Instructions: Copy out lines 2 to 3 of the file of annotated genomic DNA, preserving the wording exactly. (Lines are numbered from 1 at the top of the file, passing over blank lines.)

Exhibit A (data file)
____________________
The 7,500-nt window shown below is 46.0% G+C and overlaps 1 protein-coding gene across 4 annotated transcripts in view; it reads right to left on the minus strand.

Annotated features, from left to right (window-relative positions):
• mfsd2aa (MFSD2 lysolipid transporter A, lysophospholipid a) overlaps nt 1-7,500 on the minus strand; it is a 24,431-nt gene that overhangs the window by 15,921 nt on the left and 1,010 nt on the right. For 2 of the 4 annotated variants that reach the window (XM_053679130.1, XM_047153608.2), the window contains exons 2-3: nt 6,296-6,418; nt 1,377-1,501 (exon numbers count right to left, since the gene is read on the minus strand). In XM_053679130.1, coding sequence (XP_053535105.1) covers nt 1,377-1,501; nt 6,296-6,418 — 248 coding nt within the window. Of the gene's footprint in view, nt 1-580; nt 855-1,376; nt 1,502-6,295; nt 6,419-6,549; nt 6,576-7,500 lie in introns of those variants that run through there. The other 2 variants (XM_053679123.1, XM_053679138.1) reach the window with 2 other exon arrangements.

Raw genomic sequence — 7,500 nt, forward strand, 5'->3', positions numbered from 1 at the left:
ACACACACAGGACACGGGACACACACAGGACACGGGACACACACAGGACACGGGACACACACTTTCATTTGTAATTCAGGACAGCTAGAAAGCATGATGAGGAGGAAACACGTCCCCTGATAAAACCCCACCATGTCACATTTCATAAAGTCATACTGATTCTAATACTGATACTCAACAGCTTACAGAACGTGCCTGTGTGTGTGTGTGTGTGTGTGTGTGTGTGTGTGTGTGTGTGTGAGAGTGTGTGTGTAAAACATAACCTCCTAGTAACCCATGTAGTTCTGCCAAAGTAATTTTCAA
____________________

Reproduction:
Annotated features, from left to right (window-relative positions):
• mfsd2aa (MFSD2 lysolipid transporter A, lysophospholipid a) overlaps nt 1-7,500 on the minus strand; it is a 24,431-nt gene that overhangs the window by 15,921 nt on the left and 1,010 nt on the right. For 2 of the 4 annotated variants that reach the window (XM_053679130.1, XM_047153608.2), the window contains exons 2-3: nt 6,296-6,418; nt 1,377-1,501 (exon numbers count right to left, since the gene is read on the minus strand). In XM_053679130.1, coding sequence (XP_053535105.1) covers nt 1,377-1,501; nt 6,296-6,418 — 248 coding nt within the window. Of the gene's footprint in view, nt 1-580; nt 855-1,376; nt 1,502-6,295; nt 6,419-6,549; nt 6,576-7,500 lie in introns of those variants that run through there. The other 2 variants (XM_053679123.1, XM_053679138.1) reach the window with 2 other exon arrangements.